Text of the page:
Childhood obesity studies have attributed the causes of this trend to larger meals and decreased physical activity. Adult studies conducted in the U.S. and England, however, as well as a recent meta-analysis of a wide range of research on the topic, have produced evidence indicating that distractions during the meals themselves might also contribute substantially to overeating habits.

     

    Comparing Post-Lunch Perceptions and Behaviors

    In a study published in The American Journal of Clinical Nutrition, researchers randomly selected participants and provided them identical meals. Half the participants were instructed to play a computer game while eating, however, and the other half were simply to eat their lunches without distractions. Those in the first group, upon evaluation several hours later, were significantly hungrier and more inclined to snack than were those in the second group. Not only did the “distracted” group eat a great deal more of a snack offered later, but they also had notably weaker memories regarding what they had eaten for lunch (only two to three hours earlier). Researchers have postulated--and have found empirical evidence supporting their hypothesis--that this hazy memory of what had been eaten previously became a marked contributor to overeating later in the day (Oldham-Cooper, Hardman, Nicoll, Rogers, & Brunstrom, 2011). These results have implications for more situations than playing a computer game while eating lunch. Examples: watching television, texting, talking on the phone, or doing homework while eating dinner; driving a car or reading the newspaper while snacking; working at your desk while having lunch. Multi-tasking can get us into trouble in multiple ways.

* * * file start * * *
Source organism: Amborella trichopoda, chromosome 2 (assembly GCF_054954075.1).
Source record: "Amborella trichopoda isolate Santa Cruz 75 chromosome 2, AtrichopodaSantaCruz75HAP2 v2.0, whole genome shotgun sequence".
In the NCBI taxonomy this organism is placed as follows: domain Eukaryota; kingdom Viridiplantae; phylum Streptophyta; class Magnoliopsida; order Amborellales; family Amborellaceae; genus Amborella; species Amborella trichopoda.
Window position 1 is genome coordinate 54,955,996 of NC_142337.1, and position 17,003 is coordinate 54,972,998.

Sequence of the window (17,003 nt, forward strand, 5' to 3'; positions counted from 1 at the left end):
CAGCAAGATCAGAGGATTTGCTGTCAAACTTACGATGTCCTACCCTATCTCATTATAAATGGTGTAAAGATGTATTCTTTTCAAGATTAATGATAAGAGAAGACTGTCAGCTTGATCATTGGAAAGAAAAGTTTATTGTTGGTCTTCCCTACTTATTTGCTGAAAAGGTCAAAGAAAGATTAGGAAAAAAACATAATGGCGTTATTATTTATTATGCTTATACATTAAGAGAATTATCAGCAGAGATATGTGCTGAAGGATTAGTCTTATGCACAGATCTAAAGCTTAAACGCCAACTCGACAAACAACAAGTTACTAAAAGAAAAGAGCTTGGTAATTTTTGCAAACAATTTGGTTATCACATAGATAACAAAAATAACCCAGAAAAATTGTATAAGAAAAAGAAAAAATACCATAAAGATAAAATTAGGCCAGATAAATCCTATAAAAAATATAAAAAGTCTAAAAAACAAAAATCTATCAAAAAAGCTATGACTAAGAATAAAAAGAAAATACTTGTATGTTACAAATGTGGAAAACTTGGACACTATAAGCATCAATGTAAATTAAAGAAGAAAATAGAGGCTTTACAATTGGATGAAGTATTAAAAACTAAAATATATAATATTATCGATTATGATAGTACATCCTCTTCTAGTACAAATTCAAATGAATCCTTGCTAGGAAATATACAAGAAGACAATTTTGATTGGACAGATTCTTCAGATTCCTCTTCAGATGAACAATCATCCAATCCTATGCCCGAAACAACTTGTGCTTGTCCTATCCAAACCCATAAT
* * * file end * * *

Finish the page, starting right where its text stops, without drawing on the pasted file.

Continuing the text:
Dining Without Distractions

    Although there is an abundance of data supporting wholesome, nutritious diets and regular exercise, it seems that what a person does (or doesn’t do) while eating is actually of great importance as well. If distraction causes weakened memory of our meals (and snacks) and, in turn, a greater tendency to eat more again throughout the remainder of the day, perhaps simply avoiding such distraction can be of great help to those who are trying to shed a few pounds – or simply trying to maintain their current weight. Despite the tendency to barrel through the day, multi-tasking along the way, we might now have a simple behavioral technique to help us bolster healthier eating habits with minimal effort. Who knew that a meal without distractions could be so beneficial?

     

     

    Obesity References

     

    Oldham-Cooper, R.E., Hardman, C. A., Nicoll, C. E., Rogers, P. J., & Brunstrom, J. M. (2011). Playing a computer game during lunch affects fullness, memory for lunch, and later snack intake. American Journal of Clinical Nutrition, 93(2), 308-313.

     

    Robinson, E., Aveyard, P., Daley, A., Jolly, K., Lewis, A., Lycett, D., & Higgs, S. (2013). Eating attentively: A systematic review and meta-analysis of the effect of food intake memory and awareness on eating. American Journal of Clinical Nutrition, 97(4), 728-742.

  • Depression and Pregnancy

    Wednesday February 5th 2014 - NYBH Staff

    Depressed and Pregnant

    The Impact of Depression

    The World Health Organization (2012) reports that mental health disorders are the leading cause of disease burden in women from 15 to 44 years old, the age span in which also most pregnancies occur. In fact, depression alone is the leading cause of disability worldwide, and it affects more women than men. It should not surprise us, then, that 1 in 5 pregnant women experiences mental health problems, especially depression and anxiety (Qiao, Wang, Li, & Wang, 2012).

     

    Maternal Stress During Pregnancy